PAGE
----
Some positive news here for the Indians, who sit at the very bottom of the AL Central standings.
Paul Hoynes of the Cleveland Plain Dealer reports that star second baseman Jason Kipnis — who’s been on the disabled list since April 30 with a right oblique strain — has been cleared to begin a minor league rehab assignment on Friday with Triple-A Columbus. If everything goes according to plan, Kipnis will return to the Indians’ lineup on Monday, May 26 for the start of a three-game series against the White Sox at Chicago’s U.S. Cellular Field.
Kipnis was hitting just .234/.354/.394 through his first 113 plate appearances this season, but the dynamic 27-year-old is capable of finding a groove as soon as he is activated. He batted .284/.366/.452 with 17 home runs, 84 RBI, and 30 stolen bases in 658 plate appearances last summer for the Tribe.
Kipnis signed a six-year, $52.5 million contract extension with Cleveland on April 4.
In a mailbag published on Thursday, Patrick Saunders of the Denver Post says he has spoken with Arenado and his agent from the Wasserman Media Group. Based on that, he says the Rockies have not broached the subject of a contract extension with the All-Star third baseman.
Arenado will enter his second of four years of arbitration eligibility after earning $5 million for the 2016 season. He’s due to a hefty pay raise and will continue on that track into free agency after the 2019 season. It may behoove the Rockies to get extension talks started sooner rather than later. Saunders, however, thinks that Arenado wants to see if the Rockies become contenders in the next two seasons before signing the dotted line.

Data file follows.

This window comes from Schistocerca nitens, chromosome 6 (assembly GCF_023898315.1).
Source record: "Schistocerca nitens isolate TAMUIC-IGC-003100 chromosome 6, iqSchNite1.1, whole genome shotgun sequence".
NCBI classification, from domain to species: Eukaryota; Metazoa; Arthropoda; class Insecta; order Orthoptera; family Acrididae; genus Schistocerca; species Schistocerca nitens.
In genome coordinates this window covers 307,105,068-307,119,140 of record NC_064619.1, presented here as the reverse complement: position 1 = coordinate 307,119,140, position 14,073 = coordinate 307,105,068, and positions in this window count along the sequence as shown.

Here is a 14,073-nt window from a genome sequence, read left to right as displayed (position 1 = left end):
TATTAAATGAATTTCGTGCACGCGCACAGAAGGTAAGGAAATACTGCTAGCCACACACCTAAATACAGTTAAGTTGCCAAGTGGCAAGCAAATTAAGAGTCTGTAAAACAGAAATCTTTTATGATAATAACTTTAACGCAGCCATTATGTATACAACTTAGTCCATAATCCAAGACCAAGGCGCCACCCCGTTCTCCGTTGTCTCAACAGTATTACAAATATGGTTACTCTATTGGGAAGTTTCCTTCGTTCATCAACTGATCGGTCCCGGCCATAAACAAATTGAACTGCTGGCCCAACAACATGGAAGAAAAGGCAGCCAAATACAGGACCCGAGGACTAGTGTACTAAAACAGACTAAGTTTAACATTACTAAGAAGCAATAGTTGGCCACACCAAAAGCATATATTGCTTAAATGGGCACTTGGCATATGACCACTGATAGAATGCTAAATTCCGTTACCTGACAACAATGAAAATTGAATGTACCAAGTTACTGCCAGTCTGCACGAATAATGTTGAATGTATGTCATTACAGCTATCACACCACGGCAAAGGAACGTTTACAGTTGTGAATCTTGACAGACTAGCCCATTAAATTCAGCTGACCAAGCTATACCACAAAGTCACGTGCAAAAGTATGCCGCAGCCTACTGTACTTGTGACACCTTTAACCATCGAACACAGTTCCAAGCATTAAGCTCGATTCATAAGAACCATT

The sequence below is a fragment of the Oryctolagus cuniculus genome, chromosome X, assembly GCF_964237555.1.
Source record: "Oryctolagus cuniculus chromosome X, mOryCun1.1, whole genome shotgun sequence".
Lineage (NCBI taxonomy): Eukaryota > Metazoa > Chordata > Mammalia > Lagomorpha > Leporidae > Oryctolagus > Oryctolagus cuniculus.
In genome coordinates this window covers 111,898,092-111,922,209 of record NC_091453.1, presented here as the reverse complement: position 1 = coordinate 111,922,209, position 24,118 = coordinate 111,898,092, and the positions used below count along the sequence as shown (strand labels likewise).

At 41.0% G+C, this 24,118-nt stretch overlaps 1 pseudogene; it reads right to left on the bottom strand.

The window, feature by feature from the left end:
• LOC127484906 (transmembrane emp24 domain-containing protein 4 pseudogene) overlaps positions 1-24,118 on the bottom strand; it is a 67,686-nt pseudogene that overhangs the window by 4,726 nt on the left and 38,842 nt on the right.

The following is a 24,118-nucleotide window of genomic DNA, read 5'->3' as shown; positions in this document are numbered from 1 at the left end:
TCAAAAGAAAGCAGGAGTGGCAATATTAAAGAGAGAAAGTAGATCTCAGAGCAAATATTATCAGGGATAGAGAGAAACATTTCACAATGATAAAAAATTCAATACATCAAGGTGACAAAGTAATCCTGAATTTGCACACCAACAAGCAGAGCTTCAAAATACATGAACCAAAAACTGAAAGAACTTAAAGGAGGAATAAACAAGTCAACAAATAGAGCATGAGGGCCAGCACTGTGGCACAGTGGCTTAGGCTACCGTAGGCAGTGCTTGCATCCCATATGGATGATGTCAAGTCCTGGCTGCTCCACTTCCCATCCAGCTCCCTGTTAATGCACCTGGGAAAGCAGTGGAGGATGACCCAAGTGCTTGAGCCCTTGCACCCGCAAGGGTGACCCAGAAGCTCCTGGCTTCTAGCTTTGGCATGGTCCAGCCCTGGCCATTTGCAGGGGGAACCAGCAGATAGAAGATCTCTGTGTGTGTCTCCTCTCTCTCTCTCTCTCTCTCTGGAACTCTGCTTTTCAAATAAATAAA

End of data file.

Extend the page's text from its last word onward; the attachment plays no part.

Arenado, 25, enters Thursday’s action batting .293/.361/.567 with 40 home runs, 130 RBI, and 112 runs scored in 678 plate appearances. His 40 homers is best in the National League and the 130 RBI are best in the majors. He has an argument for winning the National League Most Valauble Player Award.
Agent Scott Boras eulogized client Jose Fernandez at his funeral on Thursday. Boras couldn’t even get through the first sentence without breaking down in tears. It was difficult to watch without wanting to sob myself, but it was a touching eulogy that spoke for a lot of people who were fond of Fernandez.